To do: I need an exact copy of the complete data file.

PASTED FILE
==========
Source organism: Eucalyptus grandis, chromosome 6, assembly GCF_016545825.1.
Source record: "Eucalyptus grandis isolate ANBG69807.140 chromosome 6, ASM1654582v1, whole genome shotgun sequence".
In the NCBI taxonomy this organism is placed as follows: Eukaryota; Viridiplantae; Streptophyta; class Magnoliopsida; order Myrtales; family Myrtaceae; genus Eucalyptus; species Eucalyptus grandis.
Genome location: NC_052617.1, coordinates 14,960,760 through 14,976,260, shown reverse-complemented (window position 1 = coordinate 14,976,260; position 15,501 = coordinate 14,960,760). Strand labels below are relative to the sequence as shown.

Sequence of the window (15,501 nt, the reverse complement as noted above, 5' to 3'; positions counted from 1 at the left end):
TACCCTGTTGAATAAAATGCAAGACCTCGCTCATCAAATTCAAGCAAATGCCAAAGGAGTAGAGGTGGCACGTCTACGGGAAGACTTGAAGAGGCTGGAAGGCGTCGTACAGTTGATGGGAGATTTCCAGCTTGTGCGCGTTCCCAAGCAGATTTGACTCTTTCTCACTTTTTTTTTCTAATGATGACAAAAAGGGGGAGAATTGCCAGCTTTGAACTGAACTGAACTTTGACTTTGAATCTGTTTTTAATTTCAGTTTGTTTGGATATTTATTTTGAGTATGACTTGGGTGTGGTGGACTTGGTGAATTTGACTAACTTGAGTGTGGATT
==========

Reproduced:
Source organism: Eucalyptus grandis, chromosome 6, assembly GCF_016545825.1.
Source record: "Eucalyptus grandis isolate ANBG69807.140 chromosome 6, ASM1654582v1, whole genome shotgun sequence".
In the NCBI taxonomy this organism is placed as follows: Eukaryota; Viridiplantae; Streptophyta; class Magnoliopsida; order Myrtales; family Myrtaceae; genus Eucalyptus; species Eucalyptus grandis.
Genome location: NC_052617.1, coordinates 14,960,760 through 14,976,260, shown reverse-complemented (window position 1 = coordinate 14,976,260; position 15,501 = coordinate 14,960,760). Strand labels below are relative to the sequence as shown.

Sequence of the window (15,501 nt, the reverse complement as noted above, 5' to 3'; positions counted from 1 at the left end):
TACCCTGTTGAATAAAATGCAAGACCTCGCTCATCAAATTCAAGCAAATGCCAAAGGAGTAGAGGTGGCACGTCTACGGGAAGACTTGAAGAGGCTGGAAGGCGTCGTACAGTTGATGGGAGATTTCCAGCTTGTGCGCGTTCCCAAGCAGATTTGACTCTTTCTCACTTTTTTTTTCTAATGATGACAAAAAGGGGGAGAATTGCCAGCTTTGAACTGAACTGAACTTTGACTTTGAATCTGTTTTTAATTTCAGTTTGTTTGGATATTTATTTTGAGTATGACTTGGGTGTGGTGGACTTGGTGAATTTGACTAACTTGAGTGTGGATT